jPod makes play for online eyeballs

Based on Douglas Coupland's novel, the new CBC series arrives with support from a broader 'universe' of links to auctions, games and a fictitious Vancouver company looking for a bigger bang for its promo buck.

When jPod premieres on Tuesday, Jan. 8 at 9 pm, it will open a door to what’s being billed as a broader ‘universe’ – a web-based marketing strategy designed to attract audiences to the 13×60 CBC series.

‘This is not a single website, it’s multiple sites that act as an extension of the show,’ says Elizabeth Levine, the show’s new media producer. ‘We’re creating a whole network of experiences, but everything is related to jPod. [Author] Doug Coupland’s story lines and characters are perfect for this venue, where they’ll move freely through a vast array of multiple dynamic websites and take on a life of their own outside of the series.’

One of those sites is the Internet giant eBay. jPod is the first TV or film production to hook into the auction house’s new application – eBay Neighborhoods – through which users can buy objects related to the show, such as vinyl action figures, funky sneakers, gaming hardware and hydroponics paraphernalia. The series, based on the Coupland novel of the same name, features a team of videogame designers who spend a lot of time and money online.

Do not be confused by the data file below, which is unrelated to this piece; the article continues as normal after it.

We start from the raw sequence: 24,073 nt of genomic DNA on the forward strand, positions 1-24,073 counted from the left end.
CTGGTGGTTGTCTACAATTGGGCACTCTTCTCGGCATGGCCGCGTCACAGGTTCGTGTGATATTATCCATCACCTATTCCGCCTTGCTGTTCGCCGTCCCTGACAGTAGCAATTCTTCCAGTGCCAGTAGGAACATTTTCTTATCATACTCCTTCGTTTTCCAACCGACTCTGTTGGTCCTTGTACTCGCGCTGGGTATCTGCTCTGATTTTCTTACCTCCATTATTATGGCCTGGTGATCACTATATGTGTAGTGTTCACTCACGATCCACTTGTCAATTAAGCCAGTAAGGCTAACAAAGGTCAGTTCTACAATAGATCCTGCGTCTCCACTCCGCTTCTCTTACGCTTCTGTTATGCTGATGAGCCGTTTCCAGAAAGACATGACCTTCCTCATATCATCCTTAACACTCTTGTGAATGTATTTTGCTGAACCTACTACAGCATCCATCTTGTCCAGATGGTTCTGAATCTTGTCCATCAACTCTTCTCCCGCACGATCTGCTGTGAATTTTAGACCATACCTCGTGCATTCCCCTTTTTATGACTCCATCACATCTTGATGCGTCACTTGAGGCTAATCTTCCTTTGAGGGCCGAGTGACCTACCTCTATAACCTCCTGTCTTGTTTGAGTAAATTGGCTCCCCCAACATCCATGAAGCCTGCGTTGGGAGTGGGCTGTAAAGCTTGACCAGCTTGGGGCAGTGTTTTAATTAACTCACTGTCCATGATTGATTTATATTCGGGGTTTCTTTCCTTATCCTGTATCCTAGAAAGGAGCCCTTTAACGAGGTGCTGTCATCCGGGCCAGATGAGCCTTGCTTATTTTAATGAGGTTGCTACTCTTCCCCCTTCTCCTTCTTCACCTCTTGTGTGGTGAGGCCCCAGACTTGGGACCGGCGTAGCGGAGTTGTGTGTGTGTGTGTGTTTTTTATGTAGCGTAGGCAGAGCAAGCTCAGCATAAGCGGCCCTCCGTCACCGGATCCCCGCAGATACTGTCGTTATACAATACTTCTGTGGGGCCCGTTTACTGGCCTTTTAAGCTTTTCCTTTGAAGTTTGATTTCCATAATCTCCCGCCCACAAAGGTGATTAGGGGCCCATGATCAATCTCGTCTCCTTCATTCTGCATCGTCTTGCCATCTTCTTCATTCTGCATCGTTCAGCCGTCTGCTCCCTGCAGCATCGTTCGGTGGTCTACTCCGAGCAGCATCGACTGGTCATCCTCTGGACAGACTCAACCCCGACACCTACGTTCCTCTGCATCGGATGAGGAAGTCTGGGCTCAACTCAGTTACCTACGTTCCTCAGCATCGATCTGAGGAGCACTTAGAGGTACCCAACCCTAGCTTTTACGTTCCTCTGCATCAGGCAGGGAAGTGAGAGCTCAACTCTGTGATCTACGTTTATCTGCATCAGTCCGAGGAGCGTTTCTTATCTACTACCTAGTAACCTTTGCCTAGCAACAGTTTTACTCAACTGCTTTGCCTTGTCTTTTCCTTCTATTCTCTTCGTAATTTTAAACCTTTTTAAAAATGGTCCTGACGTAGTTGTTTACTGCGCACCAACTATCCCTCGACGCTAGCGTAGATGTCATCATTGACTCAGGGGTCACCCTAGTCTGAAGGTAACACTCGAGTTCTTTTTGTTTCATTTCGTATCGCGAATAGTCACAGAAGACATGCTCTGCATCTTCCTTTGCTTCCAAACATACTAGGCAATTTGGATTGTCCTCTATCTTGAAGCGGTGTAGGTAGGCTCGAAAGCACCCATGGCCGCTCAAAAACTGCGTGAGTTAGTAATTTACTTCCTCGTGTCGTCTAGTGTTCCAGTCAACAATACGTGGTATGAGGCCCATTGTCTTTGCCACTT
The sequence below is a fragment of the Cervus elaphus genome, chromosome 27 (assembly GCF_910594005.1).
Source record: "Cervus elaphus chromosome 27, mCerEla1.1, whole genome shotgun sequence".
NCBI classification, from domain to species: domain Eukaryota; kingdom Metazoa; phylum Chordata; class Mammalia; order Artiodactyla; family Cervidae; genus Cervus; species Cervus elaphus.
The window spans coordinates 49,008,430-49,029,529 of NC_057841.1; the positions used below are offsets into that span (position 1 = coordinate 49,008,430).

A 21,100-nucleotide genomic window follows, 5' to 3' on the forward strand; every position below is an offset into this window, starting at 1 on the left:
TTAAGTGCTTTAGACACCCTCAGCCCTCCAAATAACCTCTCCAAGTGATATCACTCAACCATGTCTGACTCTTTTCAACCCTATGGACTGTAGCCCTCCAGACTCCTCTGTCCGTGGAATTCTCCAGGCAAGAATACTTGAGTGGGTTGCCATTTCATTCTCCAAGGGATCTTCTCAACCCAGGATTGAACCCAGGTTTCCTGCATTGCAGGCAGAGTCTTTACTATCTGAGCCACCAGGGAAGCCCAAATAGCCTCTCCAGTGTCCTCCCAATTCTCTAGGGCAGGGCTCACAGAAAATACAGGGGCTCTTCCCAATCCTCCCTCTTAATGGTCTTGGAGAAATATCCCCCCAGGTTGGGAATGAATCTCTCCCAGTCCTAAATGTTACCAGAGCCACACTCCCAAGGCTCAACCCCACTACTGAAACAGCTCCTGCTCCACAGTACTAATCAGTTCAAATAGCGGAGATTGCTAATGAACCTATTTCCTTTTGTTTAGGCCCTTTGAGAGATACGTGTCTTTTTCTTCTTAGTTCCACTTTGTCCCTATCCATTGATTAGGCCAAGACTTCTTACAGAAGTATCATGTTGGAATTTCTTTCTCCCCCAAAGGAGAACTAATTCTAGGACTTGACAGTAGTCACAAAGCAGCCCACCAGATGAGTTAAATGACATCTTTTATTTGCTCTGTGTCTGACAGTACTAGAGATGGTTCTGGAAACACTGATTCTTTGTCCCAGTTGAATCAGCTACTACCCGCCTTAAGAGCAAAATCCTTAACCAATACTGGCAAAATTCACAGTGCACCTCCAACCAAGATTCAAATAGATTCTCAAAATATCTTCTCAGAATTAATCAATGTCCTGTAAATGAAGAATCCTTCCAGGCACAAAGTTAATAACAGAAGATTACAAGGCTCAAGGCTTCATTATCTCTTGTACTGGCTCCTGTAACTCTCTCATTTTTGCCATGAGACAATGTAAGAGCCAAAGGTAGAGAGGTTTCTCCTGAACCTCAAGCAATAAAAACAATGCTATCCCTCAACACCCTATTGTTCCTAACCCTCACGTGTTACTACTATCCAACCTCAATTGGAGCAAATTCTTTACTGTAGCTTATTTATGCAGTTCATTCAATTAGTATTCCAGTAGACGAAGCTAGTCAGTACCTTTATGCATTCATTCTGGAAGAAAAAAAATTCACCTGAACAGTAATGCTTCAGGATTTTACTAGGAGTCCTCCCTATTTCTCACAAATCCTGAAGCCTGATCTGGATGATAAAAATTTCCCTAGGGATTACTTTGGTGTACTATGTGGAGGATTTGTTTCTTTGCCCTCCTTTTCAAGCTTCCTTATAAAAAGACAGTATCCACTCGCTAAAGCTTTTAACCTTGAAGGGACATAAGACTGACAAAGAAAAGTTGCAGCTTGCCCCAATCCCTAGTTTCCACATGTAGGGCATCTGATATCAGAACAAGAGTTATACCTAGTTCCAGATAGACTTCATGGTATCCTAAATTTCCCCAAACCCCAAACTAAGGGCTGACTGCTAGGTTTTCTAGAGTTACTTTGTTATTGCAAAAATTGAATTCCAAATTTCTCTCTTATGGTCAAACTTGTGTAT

Other online features, available through, include the corporate website of Neotronic Arts, the show’s fictitious gaming company, the online videogames Defendoid and Xpod and a blog by jPod‘s resident ladies man, Cowboy, recounting his intimate Internet encounters as they unfold.

What does that have to do with the success of the TV show? According to Levine, it’s all about getting a bigger bang for the promo buck and hooking ‘cross eyeballs. This can be done without much money. You can spend one million and get one website – now take that one million, link it to five or seven groups and see how far it goes.’

Levine says that with this approach, ‘It’s easier to do more, and go farther, with in-kind dollars. With access and links to so many platforms, just think how many people you can accidentally reach and bring to the program. It’s only once you have attracted the eyeballs that it’s worth monetizing. You have to prove you have something of value.’

From Playback Daily